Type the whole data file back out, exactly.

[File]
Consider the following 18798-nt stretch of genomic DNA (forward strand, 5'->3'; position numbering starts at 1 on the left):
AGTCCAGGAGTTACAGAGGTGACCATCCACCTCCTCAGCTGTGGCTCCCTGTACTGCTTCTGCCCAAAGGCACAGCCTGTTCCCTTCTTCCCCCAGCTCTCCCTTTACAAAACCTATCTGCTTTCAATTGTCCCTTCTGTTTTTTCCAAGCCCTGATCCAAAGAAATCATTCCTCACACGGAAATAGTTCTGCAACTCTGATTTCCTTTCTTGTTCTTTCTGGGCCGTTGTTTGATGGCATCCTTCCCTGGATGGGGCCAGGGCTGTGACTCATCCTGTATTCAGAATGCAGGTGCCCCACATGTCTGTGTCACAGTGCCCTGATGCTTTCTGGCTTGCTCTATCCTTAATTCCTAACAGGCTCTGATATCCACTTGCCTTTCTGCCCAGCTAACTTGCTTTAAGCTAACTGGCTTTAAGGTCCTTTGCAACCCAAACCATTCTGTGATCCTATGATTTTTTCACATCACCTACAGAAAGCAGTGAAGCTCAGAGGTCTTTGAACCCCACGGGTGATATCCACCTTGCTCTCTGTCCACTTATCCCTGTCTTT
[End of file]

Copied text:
Consider the following 18798-nt stretch of genomic DNA (forward strand, 5'->3'; position numbering starts at 1 on the left):
AGTCCAGGAGTTACAGAGGTGACCATCCACCTCCTCAGCTGTGGCTCCCTGTACTGCTTCTGCCCAAAGGCACAGCCTGTTCCCTTCTTCCCCCAGCTCTCCCTTTACAAAACCTATCTGCTTTCAATTGTCCCTTCTGTTTTTTCCAAGCCCTGATCCAAAGAAATCATTCCTCACACGGAAATAGTTCTGCAACTCTGATTTCCTTTCTTGTTCTTTCTGGGCCGTTGTTTGATGGCATCCTTCCCTGGATGGGGCCAGGGCTGTGACTCATCCTGTATTCAGAATGCAGGTGCCCCACATGTCTGTGTCACAGTGCCCTGATGCTTTCTGGCTTGCTCTATCCTTAATTCCTAACAGGCTCTGATATCCACTTGCCTTTCTGCCCAGCTAACTTGCTTTAAGCTAACTGGCTTTAAGGTCCTTTGCAACCCAAACCATTCTGTGATCCTATGATTTTTTCACATCACCTACAGAAAGCAGTGAAGCTCAGAGGTCTTTGAACCCCACGGGTGATATCCACCTTGCTCTCTGTCCACTTATCCCTGTCTTT